The World Is Burning

Ruth
Ruth Gadebush

The planet is burning—figuratively, not literally. Although it is more literal than we like to admit.

As we approach the anniversary of the unexpected attack on Pearl Harbor bringing us into that last “world war,” let us recognize there is no such thing as a nice war, even when a nation must defend itself. Both the victor and the defeated suffer in unmeasurable ways well beyond the traditional focus of men and boys—as if that were not enough!

All wars are caused by greed on the part of someone, someone who thinks his/her group is due more than those others with whom the planet is shared.

From the beginning of time we have had invasions of someone else’s territory simply because the aggressor desired it for one reason or another, be it land or the demand that all must worship and live as s/he does.

Most of us know many of the stories in the Holy Bible, the source of various religions with seemingly as much or more conflict than love. This latter is difficult or impossible to explain except with the idea that I have seen the light and am compelled to help you be saved in the same manner. All in the name of serving you.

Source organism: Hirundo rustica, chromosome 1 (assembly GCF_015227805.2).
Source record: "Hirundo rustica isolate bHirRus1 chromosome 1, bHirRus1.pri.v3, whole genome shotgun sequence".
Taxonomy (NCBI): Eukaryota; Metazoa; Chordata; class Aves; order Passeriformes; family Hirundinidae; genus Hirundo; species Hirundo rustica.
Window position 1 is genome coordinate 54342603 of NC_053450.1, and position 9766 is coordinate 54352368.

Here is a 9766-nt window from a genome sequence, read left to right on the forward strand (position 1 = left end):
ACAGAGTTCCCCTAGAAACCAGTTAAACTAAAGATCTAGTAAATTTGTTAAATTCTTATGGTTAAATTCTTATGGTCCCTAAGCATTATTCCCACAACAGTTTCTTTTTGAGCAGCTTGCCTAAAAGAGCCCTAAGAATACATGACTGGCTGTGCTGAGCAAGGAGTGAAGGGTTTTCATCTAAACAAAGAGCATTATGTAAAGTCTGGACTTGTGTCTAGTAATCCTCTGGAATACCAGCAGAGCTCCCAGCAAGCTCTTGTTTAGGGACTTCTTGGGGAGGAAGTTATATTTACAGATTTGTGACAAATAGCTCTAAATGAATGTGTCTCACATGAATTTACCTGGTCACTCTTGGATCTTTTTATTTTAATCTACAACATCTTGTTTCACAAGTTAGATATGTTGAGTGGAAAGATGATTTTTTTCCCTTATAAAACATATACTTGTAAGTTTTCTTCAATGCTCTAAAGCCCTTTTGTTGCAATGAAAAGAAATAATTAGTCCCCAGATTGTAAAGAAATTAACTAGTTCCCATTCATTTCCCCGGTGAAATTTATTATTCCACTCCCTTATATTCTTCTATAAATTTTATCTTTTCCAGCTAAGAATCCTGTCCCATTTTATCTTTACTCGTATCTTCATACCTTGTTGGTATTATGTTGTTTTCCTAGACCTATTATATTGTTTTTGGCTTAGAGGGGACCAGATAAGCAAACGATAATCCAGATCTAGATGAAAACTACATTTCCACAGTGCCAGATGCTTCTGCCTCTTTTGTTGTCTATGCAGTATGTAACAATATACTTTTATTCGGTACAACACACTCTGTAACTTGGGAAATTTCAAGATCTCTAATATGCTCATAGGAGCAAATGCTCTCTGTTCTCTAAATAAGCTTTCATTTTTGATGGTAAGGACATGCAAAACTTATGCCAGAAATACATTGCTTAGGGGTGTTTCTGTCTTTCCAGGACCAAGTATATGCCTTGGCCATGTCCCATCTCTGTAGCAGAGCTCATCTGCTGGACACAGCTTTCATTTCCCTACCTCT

As a disclaimer, let me assure that I am not speaking of the missionaries who in their approach have made life better for many around the world. Unfortunately, that does not apply to all who cross borders.

Avoiding the power part is in the approach. There are those who seem to be born with a sense of entitlement, and there are those who developed it within the living situation in which they find themselves. Of course, the purpose of religion is to prevent such greed, but as hinted above it often does not have that result despite its good intentions.

It is some eight decades since the bombing of Pearl Harbor that so many of us still remember. I don’t believe there has been a day since that somewhere on this planet hasn’t had conflict.

Just as in what has become known as WWI we thought that humankind seeing the horrors of war would forever more be committed to finding a better way to deal with disagreements. Alas, we are currently seeing a different story as we stand on what many fear is the beginning of ever more horror, devastation to come.

None of us can ignore the fighting we now see in Ukraine. Between Pearl Harbor and now, my generation has lived through Korea, Vietnam, Iraq, Afghanistan and countless other less widespread military involvements. Those are just the ones we were directly involved in.

In that time, we have developed bigger and better weapons, not to mention bigger and better communication that we hoped would help us solve problems. Alas, bad spreads as easily as good.

Our nation scuttled the League of Nations but has strongly supported the United Nations. We don’t know if it would have thrived had we supported the League of Nations, but we still strive with the United Nations, which without doubt has been better than nothing. It is our hope. Still we are far short of the promise, the dream of ongoing peace.